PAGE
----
}
  }
})

And while it doesn't look any different, you can see the complete app here:

See the Pen Vue Quiz (v2) by Raymond Camden (@cfjedimaster) on CodePen.

Version the Third

For the third version, I decided to add something that I think is really cool. Vue has a feature for components called slots. They allow you to pass markup to a component while actually inside a component. It's a bit complex, but imagine this. You've got a component that allows you to pass in a property for a "thank you" message. Ie, a simple string to use to thank the user. One option would be to pass it to the component:

<mything thankyou="Hey buddy, thank you for doing that thing. I appreciate it. Here's a kitten."></mything>

While that works, if the string gets large, as has markup in it, it can become unwieldy within a property. So Vue allows us to pass in the value inside the component like so:

<mything>

   <div slot="thankyou">
   Hey, I want to <i>really</i> thank you for taking
   the time to do whatever. We here at Mega Corp truly
   care that you took the time. Oh, and here, please
   take a kitten!
   </div>

</mything>

Your Vue component can map the content of that div by using the slot attribute. Your component can even provide it's own default text. It's a pretty cool feature so be sure to read the docs to get it, but how did I use it for my quiz? I used it as a way to let you customize the beginning and end states of the quiz. So check out this version:

<div id="quiz">
  
  <quiz url="https://api.myjson.com/bins/ahn1p">

    <div slot="intro" slot-scope="props">
      This is my custom quiz header for {{props.title}}.
    </div>
  
    <div slot="results" slot-scope="props">
      <h1>WOWOWOW!</h1> 
        You got {{props.correct}} right out of 
        {{props.length}} questions. 
      Your percentage is {{props.perc}}%.
    </div>
  
  </quiz>
 
  
</div>

I've got two slots inside my quiz component now. Note the use of slot-scope. This allows me to access values set in the component itself. A "good" component that is shared with the public will document all of this so developers can easily make use of it. Here is the updated quiz component with this new support added in (I'm just sharing the template portion below):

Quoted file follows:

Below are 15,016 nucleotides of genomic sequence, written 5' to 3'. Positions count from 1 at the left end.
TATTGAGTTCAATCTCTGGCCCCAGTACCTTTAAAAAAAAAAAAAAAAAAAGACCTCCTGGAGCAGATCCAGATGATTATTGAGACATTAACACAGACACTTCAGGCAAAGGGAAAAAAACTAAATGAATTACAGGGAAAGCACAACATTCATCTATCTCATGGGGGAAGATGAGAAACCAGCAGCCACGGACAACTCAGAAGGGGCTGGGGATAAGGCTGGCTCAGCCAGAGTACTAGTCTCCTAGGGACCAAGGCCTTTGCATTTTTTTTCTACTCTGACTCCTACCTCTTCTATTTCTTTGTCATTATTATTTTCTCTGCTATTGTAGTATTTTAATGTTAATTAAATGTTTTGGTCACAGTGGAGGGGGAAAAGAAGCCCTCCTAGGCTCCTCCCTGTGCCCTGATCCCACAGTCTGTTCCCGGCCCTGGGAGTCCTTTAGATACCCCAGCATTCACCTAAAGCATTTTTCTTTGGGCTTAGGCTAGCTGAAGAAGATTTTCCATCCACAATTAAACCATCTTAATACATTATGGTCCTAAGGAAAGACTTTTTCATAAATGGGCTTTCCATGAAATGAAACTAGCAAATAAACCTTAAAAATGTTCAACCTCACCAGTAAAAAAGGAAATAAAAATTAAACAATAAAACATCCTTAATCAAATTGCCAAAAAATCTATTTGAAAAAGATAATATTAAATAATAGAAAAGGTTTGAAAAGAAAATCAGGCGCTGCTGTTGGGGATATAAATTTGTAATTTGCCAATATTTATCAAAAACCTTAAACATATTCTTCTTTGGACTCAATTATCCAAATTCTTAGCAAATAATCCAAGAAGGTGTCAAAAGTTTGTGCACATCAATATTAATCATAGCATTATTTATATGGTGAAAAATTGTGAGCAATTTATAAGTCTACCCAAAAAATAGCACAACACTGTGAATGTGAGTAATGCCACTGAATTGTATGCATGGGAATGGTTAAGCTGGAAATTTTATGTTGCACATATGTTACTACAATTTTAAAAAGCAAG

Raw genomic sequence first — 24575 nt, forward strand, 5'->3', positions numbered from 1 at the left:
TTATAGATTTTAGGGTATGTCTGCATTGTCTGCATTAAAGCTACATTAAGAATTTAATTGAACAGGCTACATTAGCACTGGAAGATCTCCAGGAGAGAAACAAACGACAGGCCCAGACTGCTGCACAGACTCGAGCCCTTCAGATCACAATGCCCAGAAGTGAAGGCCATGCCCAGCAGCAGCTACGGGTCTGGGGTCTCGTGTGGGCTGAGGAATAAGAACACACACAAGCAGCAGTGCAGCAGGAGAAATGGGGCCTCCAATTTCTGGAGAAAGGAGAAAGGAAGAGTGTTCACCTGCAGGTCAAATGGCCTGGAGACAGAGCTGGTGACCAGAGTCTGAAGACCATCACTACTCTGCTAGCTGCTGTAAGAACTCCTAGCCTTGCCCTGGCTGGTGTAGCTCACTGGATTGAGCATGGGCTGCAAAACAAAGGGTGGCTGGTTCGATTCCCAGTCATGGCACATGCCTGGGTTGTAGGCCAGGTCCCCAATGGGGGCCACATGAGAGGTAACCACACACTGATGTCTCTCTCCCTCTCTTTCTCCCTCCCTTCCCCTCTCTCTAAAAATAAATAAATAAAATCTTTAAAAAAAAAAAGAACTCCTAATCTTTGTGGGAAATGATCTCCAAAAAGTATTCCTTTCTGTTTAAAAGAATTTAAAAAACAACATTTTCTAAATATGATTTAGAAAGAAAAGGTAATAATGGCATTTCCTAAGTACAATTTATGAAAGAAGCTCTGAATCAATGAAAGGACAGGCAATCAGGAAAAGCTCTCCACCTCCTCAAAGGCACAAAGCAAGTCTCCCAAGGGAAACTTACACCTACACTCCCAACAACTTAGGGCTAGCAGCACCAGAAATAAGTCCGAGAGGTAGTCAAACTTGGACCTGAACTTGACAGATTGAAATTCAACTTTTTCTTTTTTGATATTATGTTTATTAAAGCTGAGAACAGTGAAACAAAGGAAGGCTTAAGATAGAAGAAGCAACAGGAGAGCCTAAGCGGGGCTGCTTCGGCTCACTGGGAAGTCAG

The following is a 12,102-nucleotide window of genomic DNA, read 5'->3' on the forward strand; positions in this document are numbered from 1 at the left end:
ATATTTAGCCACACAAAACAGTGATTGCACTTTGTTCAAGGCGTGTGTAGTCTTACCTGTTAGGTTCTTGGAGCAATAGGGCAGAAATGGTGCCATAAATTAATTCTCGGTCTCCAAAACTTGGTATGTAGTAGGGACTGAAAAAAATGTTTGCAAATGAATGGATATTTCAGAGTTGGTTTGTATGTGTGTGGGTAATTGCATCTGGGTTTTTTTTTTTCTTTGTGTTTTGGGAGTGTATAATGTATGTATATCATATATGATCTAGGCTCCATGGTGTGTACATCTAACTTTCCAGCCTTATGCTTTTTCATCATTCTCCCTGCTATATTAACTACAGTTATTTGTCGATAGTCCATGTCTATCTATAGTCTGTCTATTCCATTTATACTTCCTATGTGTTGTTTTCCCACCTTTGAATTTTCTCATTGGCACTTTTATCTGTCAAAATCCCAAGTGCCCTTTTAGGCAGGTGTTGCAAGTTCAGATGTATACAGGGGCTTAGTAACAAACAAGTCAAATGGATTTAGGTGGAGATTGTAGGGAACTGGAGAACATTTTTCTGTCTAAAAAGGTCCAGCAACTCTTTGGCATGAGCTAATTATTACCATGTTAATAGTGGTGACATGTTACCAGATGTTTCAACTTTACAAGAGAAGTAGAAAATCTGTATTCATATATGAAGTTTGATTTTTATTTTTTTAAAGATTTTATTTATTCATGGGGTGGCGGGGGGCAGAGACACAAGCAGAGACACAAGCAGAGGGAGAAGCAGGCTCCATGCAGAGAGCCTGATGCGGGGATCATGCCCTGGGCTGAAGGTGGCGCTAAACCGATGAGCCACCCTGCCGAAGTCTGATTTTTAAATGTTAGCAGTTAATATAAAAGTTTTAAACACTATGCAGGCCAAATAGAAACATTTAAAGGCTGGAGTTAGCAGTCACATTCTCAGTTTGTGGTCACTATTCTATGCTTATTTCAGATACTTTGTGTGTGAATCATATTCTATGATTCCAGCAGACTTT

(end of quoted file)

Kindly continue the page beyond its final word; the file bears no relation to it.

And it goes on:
<div>
  <div v-if="introStage">
    <slot name="intro" :title="title">
    <h1>Welcome to the Quiz: {{title}}</h1>
    <p>
      Some kind of text here. Blah blah.
    </p>    
    </slot>
    <button @click="startQuiz">START!</button>
  </div>
  
  <div v-if="questionStage">
    <question 
              :question="questions[currentQuestion]"
              v-on:answer="handleAnswer"
              :question-number="currentQuestion+1"
    ></question>
  </div>
  
  <div v-if="resultsStage">
    <slot name="results" :length="questions.length" :perc="perc" :correct="correct">
    You got {{correct}} right out of {{questions.length}} questions. Your percentage is {{perc}}%.
    </slot>
  </div>
</div>

Note that I've got text defined for both slots. This will be used as a default so the front end code can choose to customize one or the other, or both, or none. You can find a demo of this, and the complete code, below:

See the Pen Vue Quiz (v3) by Raymond Camden (@cfjedimaster) on CodePen.

So in theory - I could copy question and quiz into a file by itself and anyone could make use of it in their Vue apps. I want to research that a bit more as I assume that I'd probably want to minify it too. Any Vue experts want to chime in on how they would do that? Leave me a comment below!